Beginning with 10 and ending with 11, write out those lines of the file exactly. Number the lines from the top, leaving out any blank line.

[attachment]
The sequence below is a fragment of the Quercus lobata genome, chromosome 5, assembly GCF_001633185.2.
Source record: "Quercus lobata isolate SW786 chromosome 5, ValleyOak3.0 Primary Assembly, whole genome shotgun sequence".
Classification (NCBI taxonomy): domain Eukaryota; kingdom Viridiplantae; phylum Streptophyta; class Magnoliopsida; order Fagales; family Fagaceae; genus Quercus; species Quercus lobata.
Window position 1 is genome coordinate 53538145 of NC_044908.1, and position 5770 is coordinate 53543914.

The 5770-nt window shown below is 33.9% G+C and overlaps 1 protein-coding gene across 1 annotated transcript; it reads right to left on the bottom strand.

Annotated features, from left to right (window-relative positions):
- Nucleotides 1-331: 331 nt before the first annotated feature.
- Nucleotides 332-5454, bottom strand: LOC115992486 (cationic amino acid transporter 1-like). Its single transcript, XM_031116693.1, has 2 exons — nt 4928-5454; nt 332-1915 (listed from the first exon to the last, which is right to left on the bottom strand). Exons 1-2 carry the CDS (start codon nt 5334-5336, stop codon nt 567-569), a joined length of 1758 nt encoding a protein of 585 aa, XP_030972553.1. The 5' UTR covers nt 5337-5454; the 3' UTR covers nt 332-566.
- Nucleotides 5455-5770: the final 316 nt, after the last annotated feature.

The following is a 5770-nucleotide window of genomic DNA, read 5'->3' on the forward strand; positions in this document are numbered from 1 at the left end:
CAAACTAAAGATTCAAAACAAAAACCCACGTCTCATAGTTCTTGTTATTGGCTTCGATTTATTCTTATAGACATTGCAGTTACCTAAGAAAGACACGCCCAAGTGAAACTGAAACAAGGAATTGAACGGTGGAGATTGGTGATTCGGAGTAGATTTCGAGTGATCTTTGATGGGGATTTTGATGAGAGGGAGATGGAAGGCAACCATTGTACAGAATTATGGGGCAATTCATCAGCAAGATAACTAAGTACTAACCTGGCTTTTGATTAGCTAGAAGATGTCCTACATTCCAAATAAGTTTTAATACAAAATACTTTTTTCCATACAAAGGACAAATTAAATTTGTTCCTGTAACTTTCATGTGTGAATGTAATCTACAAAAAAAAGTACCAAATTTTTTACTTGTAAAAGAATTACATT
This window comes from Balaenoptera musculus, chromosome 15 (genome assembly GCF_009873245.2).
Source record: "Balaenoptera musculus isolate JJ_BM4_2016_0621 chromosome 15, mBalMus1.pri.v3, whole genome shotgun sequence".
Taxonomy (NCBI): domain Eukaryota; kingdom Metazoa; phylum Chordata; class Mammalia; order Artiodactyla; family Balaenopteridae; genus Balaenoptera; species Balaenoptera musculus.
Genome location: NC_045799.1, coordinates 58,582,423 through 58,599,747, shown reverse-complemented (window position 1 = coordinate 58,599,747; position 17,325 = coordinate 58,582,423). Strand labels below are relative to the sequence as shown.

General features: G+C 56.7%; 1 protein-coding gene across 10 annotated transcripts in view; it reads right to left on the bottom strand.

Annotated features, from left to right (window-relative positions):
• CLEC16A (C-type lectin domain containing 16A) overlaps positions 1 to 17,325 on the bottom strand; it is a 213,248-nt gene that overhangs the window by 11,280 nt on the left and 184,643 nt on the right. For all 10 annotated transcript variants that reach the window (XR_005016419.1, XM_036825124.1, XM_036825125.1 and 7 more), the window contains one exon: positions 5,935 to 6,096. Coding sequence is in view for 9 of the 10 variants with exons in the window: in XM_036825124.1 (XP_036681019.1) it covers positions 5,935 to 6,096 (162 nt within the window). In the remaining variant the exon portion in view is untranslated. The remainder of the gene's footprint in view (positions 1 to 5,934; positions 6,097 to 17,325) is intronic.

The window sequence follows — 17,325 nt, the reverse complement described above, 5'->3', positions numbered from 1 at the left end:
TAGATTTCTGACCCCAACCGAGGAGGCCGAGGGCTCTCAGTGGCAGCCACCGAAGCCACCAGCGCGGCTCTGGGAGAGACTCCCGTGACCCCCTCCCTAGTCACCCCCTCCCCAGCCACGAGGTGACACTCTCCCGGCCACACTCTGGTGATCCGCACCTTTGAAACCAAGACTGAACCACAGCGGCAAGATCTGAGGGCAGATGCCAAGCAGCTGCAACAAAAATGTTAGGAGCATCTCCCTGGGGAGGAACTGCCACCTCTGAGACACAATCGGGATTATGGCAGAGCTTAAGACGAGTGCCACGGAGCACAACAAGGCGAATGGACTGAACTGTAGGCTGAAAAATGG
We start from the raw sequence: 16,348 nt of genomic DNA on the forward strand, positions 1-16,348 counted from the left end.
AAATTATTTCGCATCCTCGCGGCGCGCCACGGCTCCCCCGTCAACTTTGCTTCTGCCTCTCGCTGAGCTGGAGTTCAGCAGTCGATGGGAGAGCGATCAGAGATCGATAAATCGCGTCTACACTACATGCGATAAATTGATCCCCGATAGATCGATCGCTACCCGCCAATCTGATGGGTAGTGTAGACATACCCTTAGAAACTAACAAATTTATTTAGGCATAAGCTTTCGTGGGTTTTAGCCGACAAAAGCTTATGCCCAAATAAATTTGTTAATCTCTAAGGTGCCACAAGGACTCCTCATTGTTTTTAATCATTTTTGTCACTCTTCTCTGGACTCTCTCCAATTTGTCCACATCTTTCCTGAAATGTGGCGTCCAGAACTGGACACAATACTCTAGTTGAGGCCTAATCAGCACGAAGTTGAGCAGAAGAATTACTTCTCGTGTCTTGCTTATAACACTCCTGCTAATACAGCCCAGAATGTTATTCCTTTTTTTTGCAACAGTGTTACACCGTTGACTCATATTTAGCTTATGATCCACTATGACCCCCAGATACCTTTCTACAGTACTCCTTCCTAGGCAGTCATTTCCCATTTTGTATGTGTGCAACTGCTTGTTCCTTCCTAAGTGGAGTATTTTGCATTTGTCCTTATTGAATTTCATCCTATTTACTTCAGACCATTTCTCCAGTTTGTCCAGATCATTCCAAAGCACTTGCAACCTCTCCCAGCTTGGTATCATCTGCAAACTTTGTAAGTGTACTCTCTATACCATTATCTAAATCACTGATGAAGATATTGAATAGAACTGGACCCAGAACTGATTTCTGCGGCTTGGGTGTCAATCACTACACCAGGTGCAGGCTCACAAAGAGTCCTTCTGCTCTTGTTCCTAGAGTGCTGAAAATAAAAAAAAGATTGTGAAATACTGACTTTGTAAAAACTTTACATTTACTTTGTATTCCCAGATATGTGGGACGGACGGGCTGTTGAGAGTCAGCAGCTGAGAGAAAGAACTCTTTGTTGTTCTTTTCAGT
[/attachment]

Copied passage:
The following is a 5770-nucleotide window of genomic DNA, read 5'->3' on the forward strand; positions in this document are numbered from 1 at the left end:
CAAACTAAAGATTCAAAACAAAAACCCACGTCTCATAGTTCTTGTTATTGGCTTCGATTTATTCTTATAGACATTGCAGTTACCTAAGAAAGACACGCCCAAGTGAAACTGAAACAAGGAATTGAACGGTGGAGATTGGTGATTCGGAGTAGATTTCGAGTGATCTTTGATGGGGATTTTGATGAGAGGGAGATGGAAGGCAACCATTGTACAGAATTATGGGGCAATTCATCAGCAAGATAACTAAGTACTAACCTGGCTTTTGATTAGCTAGAAGATGTCCTACATTCCAAATAAGTTTTAATACAAAATACTTTTTTCCATACAAAGGACAAATTAAATTTGTTCCTGTAACTTTCATGTGTGAATGTAATCTACAAAAAAAAGTACCAAATTTTTTACTTGTAAAAGAATTACATT